Miniblog #6: Define a Shared Language to Discuss Game Audio with your Dev

A quick note about a great idea from Nick Thomas, CEO of Somatone Interactive, taken from a video presentation that he gave.


Have you also had a similar experience to me? Your dev tells you to go ahead and make whatever sound you like for a given asset/event. They have no preference. You hand in your SFX, something that you’re really happy with, but it turns out your dev DID have a sound in their mind – and it’s completely different to what you came up with. Awkward friction occurs. Who will back down first?

I find those moments shit. And now I do my best to avoid them.

Non-audio people (and highly experienced audio people too) have trouble using words to describe sound. The suggestion above from Nick is that perhaps you can introduce a simple language/definition system on day one with your dev team. The ability to have shared terms with fixed reference points helps the collaboration process no end.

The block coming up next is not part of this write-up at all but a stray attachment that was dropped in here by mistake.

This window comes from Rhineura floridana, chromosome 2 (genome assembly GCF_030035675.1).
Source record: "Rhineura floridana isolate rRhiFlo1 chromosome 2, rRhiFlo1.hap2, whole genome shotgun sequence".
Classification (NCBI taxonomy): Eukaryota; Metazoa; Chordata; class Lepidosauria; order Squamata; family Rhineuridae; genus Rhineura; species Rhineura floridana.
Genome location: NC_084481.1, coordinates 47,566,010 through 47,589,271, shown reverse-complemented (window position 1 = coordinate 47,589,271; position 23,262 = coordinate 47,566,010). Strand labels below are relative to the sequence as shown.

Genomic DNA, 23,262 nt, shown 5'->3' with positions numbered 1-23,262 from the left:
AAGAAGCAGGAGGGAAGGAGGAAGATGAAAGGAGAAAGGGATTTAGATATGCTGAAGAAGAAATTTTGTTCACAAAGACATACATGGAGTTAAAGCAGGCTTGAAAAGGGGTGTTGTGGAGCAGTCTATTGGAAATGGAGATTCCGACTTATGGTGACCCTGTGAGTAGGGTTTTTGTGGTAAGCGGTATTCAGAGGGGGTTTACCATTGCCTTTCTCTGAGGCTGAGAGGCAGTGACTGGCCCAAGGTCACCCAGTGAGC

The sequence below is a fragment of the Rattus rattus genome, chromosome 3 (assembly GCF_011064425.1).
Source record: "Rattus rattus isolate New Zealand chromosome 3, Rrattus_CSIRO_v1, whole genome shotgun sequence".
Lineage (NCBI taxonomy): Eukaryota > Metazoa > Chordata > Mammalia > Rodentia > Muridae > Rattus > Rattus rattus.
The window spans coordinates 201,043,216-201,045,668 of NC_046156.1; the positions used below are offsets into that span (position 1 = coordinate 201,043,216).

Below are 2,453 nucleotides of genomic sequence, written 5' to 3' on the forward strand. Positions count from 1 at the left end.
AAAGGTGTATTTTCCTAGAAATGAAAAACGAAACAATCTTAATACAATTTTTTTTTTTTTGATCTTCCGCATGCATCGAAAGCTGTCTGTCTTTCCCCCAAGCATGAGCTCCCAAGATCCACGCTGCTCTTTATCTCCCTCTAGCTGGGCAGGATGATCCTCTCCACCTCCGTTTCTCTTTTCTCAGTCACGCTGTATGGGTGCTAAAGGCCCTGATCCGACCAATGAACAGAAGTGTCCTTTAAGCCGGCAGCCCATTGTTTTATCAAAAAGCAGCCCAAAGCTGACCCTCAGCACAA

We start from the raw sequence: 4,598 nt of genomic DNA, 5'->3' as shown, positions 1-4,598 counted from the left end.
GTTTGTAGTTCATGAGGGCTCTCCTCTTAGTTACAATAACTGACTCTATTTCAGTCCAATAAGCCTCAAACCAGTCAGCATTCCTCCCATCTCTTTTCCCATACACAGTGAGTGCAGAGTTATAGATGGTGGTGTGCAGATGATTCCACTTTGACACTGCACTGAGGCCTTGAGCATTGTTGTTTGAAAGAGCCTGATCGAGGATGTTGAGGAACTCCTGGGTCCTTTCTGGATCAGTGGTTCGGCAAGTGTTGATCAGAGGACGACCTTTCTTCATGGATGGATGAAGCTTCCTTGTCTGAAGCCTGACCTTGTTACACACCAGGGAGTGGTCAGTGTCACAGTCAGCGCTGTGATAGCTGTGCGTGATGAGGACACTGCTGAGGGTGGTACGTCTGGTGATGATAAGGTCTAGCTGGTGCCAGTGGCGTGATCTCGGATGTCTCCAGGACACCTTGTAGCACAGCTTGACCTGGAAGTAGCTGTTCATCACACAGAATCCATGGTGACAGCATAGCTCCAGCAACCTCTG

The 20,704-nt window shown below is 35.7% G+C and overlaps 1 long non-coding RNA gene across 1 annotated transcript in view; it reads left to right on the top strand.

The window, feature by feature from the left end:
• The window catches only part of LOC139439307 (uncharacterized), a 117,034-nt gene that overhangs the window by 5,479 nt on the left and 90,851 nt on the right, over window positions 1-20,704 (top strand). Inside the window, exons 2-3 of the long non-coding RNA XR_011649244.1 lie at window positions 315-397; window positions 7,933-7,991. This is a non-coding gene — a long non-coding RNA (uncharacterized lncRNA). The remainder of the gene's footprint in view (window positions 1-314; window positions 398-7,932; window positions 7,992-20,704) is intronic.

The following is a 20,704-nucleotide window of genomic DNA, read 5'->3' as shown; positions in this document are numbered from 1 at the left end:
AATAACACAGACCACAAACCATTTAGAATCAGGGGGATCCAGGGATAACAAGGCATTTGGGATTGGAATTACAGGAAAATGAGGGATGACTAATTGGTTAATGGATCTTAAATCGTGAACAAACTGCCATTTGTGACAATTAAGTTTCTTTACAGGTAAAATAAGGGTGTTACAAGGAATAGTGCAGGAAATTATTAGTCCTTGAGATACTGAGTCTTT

In fact, rather than create an environment where your dev is now contributing their thoughts on every single sound (perhaps not ideal in the indie environment – do you have time to wait for multiple feedback steps on every asset?), it will likely swing the other way. After a few repetitions of this shared language communication your dev will feel completely comfortable that their sound designer shares the collective vision of the game and will just leave you to get on with your job.